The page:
BILINGUAL STUDENTS LAGGING SCORES DO SHOW GAINS.
LANCASTER - Bilingual students who took the state's standardized achievement test in English scored lower than students who are proficient in English, newly released results show.
Although the scores of English-language learners were lower than those of their English-proficient counterparts, they increased in almost all subjects and grade levels, according to figures released by the state Department of Education.
Third- and sixth-graders in the Lancaster School District, third-graders in the Westside Union School District, and third-graders in the Keppel Union School District showed the biggest improvements, posting double-digit gains in reading, math and language.
``Our program, like everybody's, is to try and teach as much English as possible to our students who come with a primary language other than English,'' said Regina Rossall, assistant superintendent for educational services in the Westside district.
``We are working with our teachers to make sure they understand how the English language is developed in students and provide assistance to the students so that they can still access the core curriculum being offered,'' Rossall said.
There were no scores reported for some school districts and some grade levels, such as the Acton-Agua Dulce Unified School District and the Hughes-Elizabeth Lakes Union School District, indicating there were too few bilingual students tested.
Twenty-five percent of California's students have limited English skills, compared with only 1.8 percent of students used for the national norming sample, state schools Superintendent Delaine Eastin said.
``Our schools serve a population that is extremely diverse,'' Eastin said in a statement. ``Children from over 80 different language groups and cultures enter California's schools each year, and these students possess a wide range of English proficiency.
``Not surprisingly, the (test) results show that it is difficult for students to do well in academic content areas until they are proficient in English.''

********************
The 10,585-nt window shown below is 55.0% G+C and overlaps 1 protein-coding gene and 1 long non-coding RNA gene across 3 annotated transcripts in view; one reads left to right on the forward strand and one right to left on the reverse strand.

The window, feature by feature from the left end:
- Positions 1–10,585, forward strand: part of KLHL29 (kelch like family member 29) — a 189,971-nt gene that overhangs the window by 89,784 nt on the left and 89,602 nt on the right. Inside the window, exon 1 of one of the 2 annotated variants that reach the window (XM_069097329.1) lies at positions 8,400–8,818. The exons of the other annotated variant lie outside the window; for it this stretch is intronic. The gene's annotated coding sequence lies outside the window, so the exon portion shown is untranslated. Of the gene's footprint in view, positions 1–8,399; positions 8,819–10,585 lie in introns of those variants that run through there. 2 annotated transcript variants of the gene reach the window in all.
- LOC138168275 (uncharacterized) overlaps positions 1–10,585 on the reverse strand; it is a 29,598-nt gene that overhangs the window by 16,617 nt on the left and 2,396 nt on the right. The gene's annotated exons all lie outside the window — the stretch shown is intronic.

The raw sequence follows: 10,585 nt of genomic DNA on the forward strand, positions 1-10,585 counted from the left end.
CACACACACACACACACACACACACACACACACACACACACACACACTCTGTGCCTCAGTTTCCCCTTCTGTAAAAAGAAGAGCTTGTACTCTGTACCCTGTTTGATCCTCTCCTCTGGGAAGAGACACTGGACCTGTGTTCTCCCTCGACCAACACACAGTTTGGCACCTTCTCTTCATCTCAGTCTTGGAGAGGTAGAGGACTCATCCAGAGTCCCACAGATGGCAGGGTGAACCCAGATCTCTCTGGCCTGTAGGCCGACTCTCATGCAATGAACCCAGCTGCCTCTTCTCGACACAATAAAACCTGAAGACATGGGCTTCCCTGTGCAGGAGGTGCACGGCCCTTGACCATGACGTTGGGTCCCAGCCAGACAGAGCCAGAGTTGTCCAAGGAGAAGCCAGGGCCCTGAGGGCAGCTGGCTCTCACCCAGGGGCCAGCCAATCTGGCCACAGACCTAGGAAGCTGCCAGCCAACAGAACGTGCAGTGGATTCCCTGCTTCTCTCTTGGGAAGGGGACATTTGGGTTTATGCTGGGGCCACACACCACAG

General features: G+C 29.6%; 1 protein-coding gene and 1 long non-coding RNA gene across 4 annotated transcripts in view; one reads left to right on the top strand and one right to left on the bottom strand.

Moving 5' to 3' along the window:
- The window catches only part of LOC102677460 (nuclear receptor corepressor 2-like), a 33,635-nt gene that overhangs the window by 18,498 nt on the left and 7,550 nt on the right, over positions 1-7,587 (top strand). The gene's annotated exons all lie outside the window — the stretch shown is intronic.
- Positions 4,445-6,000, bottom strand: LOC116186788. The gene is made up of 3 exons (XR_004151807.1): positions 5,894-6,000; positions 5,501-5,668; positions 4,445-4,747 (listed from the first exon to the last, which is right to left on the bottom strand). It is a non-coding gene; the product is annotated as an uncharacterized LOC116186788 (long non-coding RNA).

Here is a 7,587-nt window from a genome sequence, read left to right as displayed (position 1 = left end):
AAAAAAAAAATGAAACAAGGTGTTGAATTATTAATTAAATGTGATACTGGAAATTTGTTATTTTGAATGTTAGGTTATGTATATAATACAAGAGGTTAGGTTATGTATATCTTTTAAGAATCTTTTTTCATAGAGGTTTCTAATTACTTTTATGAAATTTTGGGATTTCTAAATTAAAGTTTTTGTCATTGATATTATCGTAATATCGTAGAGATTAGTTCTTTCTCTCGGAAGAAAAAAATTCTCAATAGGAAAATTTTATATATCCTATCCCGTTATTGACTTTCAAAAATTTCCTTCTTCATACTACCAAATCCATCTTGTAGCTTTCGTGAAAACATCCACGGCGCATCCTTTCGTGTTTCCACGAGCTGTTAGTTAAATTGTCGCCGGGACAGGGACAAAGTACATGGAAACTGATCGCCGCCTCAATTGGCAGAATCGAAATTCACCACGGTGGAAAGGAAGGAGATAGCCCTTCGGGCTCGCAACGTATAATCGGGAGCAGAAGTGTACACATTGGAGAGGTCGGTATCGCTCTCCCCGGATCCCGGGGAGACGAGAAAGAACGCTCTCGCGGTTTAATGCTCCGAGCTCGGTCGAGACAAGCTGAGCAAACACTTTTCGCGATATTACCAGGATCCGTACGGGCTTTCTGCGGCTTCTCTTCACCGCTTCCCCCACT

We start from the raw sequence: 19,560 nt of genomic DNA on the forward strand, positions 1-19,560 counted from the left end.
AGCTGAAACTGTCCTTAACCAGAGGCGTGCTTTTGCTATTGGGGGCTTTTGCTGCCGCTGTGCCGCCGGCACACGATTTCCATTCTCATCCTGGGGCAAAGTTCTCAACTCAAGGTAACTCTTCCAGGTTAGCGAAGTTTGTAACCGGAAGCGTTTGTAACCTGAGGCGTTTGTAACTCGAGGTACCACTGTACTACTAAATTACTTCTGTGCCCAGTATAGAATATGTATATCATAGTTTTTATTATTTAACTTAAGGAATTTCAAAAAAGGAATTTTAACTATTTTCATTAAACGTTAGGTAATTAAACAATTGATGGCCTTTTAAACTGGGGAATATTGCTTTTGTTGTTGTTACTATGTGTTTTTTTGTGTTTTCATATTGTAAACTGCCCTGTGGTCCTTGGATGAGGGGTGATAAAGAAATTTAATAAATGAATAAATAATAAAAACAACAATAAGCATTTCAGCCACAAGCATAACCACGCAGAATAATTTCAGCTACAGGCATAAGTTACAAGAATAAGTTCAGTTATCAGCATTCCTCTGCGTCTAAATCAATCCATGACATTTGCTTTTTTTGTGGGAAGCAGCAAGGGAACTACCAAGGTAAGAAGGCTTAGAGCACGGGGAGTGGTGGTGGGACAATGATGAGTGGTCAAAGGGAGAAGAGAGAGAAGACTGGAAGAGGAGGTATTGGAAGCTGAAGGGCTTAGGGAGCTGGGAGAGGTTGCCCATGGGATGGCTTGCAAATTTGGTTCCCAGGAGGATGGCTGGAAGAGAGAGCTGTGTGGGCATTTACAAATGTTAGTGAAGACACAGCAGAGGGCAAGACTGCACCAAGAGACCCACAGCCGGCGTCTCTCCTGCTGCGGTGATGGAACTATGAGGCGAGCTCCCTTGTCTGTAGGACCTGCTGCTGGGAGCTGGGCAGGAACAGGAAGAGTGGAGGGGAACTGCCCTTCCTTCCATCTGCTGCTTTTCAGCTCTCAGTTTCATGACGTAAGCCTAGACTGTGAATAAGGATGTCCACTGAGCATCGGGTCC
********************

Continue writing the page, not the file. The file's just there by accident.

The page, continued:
The 2000 Standardized Testing and Reporting exam was given in the spring to 4.3 million public school students in the second through 11th grades.
The test scores have taken on added importance because they are used to calculate the state rankings of schools, called the Academic Performance Index. Schools that improve their scores could be eligible for extra money; those that don't could face sanctions.
This is the third year California pupils took the Stanford Achievement Test, Ninth Edition, or Stanford 9, picked by the state Board of Education as California's standardized achievement test under 1997 legislation.
The test is a multiple-choice standardized exam. A 50 percentile-point score is the national average.
Stanford 9 results for ESL students
The state Department of Education released Stanford 9 Achievement Test scores for English language learners Monday. The following districtwide results are for students in third, sixth and ninth grades in reading, math and language. Scores are released as percentile rankings, a way of measuring performance against a national norm. A percentile rank of 50 is considered the national average. Check out cde.ca.gov for a complete listing of school scores since 1998.
District/Grade Reading Math Language
99 00 99 00 99 00
Antelope Valley Union High/9 8 9 20 26 15 19
Eastside Union/315 21 19 30 21 24
Eastside Union/6 18 17 19 21 21 25
Keppel Union/3 18 29 22 35 20 35
Keppel Union/6 15 20 25 26 22 26
Lancaster/3 18 34 26 44 22 38
Lancaster/6 21 38 24 41 23 36
Palmdale/3 23 26 34 39 29 30
Palmdale/6 24 28 31 36 31 34
Westside Union/3 14 33 21 38 19 41
Westside Union/6 NA NA NA NA NA NA
Wilsona/3 20 18 30 43 30 32
Wilsona/6 14 19 23 38 18 21
Mojave Unified/3 16 15 20 28 16 19
Mojave Unified/6 NA 14 NA 24 NA 27
Mojave Unified/9 8 NA 33 NA 26 NA
Southern Kern/3 18 19 27 31 25 36
Southern Kern/6 30 23 44 25 18 27
Southern Kern/9 NA NA NANA NA NA
Chart: Stanford 9 results for ESL students (see text)